Chemistry of Alkylnickel Complexes. Preparation and Properties of Alkylnickels with Tertiary Phosphine Ligands
Nickel complexes with metal-to-carbon bond are generally regarded as the active species in various nickel-catalyzed organic reactions such as polymerization, oligomerization, hydr9genation, isomerization and isotopic hydrogen exchange of olefins.1 Pertinent information regarding the mechanisms of these nickel-catalyzed reactions is expected to be gained by studying the behavior of the isolated alkylnickel complexes. Alkylnickel complexes without other ligand may be obtained in special cases,2 but the use of appropriate stabilizing ligands often gives more stable alkylnickel complexes which are suitable for studying the chemistry of these alkyls.3–5 Among various approaches for obtaining alkylnickel complexes the alkylation of nickel acetylacetonate with dialkylaluminum monoethoxide in the presence of ligands has been found to provide the most convenient route. Evidently the alkylation proceeds through stepwise exchange reactions of the acetylacetonato ligands with the alkyl group of the alkylaluminum compound with the formation of an intermediate having both alkyl and acetylacetonato ligands. In fact alkylnickel complexes of this type have been obtained by employment of a suitable stabilizing ligand and by carrying out the alkylation under mild conditions,6,7 and the formations of other alkyl(acetylacqtonato) and hydrido(acetylacetonato) complexes have been reported.8,9 The alkyl(acetylacetonato) intermediates may be further alkylated affording dialkylnickel complexes which are sometimes further reduced to zero valent nickel complexes by splitting of the alkyl-nickel bonds.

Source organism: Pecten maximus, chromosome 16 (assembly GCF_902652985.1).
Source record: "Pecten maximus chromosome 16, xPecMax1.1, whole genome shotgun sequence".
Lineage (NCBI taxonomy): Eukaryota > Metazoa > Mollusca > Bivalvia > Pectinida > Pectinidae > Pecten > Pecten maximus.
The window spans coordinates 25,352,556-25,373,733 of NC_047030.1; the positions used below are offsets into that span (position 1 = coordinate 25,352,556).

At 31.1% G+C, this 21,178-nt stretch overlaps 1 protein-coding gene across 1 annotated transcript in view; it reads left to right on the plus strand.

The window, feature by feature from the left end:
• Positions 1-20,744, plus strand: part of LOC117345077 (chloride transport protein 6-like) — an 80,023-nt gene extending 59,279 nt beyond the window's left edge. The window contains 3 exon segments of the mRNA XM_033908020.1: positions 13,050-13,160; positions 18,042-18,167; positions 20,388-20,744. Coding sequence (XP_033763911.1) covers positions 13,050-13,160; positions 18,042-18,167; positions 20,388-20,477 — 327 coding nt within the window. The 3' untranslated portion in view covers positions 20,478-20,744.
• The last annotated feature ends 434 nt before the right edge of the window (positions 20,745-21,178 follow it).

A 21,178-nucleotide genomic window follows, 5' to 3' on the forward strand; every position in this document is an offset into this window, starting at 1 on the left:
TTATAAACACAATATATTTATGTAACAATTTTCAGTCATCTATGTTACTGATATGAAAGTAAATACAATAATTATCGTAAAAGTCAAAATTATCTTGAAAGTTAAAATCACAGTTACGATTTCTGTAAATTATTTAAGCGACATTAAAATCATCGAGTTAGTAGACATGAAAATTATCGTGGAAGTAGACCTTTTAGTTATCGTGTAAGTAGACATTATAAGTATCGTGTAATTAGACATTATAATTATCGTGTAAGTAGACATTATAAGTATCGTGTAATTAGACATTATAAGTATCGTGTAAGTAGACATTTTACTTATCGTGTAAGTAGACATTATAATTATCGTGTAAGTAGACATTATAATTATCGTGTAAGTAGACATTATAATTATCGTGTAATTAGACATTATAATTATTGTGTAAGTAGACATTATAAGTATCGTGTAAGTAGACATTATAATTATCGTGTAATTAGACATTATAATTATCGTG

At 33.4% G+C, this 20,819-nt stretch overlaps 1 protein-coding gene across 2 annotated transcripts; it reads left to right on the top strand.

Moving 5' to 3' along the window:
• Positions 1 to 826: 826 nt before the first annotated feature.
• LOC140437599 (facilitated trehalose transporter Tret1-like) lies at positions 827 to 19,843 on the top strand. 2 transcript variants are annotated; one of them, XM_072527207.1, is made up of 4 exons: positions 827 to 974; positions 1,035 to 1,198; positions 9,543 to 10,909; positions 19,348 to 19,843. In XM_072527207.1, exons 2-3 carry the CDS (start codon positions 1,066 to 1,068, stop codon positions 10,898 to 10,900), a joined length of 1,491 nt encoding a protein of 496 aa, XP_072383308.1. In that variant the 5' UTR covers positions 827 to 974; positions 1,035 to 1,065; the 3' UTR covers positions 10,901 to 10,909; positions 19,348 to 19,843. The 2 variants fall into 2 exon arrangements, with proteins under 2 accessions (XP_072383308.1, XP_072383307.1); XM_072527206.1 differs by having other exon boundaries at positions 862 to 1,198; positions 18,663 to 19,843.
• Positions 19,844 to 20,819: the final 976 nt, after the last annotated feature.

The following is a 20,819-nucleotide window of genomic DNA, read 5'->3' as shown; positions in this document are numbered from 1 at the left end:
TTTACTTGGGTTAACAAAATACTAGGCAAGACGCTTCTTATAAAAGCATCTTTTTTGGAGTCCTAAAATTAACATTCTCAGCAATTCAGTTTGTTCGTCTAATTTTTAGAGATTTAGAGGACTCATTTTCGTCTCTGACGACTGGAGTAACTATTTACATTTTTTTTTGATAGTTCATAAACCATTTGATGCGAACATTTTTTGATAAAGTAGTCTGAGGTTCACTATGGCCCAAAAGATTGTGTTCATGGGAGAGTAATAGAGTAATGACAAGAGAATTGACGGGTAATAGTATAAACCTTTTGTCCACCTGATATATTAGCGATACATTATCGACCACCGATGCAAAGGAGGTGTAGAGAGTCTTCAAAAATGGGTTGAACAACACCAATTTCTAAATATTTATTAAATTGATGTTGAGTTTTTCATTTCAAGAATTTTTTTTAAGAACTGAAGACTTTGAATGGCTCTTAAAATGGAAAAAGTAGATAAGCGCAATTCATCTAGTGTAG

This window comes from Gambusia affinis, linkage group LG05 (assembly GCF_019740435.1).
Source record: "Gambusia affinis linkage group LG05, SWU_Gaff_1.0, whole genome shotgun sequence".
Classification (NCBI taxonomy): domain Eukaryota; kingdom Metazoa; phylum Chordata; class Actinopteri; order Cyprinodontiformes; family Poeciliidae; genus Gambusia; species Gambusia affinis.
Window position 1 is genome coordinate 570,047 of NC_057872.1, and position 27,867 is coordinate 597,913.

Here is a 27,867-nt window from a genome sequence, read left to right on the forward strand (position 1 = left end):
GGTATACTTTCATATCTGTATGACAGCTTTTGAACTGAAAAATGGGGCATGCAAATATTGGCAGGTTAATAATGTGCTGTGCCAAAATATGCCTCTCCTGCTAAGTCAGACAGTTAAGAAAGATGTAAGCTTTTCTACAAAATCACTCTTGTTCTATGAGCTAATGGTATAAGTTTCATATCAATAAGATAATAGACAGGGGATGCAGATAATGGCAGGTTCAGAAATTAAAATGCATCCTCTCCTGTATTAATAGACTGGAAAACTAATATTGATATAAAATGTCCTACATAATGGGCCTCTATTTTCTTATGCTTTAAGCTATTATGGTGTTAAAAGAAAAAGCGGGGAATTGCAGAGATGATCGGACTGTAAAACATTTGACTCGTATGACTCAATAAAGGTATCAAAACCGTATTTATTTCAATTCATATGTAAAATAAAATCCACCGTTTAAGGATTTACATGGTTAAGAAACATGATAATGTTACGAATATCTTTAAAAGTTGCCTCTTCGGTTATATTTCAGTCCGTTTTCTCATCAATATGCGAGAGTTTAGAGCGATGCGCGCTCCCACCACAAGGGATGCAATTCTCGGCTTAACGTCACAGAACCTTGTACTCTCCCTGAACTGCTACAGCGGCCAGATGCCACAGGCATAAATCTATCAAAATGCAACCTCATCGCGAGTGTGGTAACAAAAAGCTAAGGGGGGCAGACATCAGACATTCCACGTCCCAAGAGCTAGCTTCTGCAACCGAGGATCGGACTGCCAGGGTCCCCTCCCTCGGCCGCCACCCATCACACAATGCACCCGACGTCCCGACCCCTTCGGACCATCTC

KeywordsNickel Complex Aluminum Component Tertiary Phosphine Alkyl Aluminum Triethyl Phosphine
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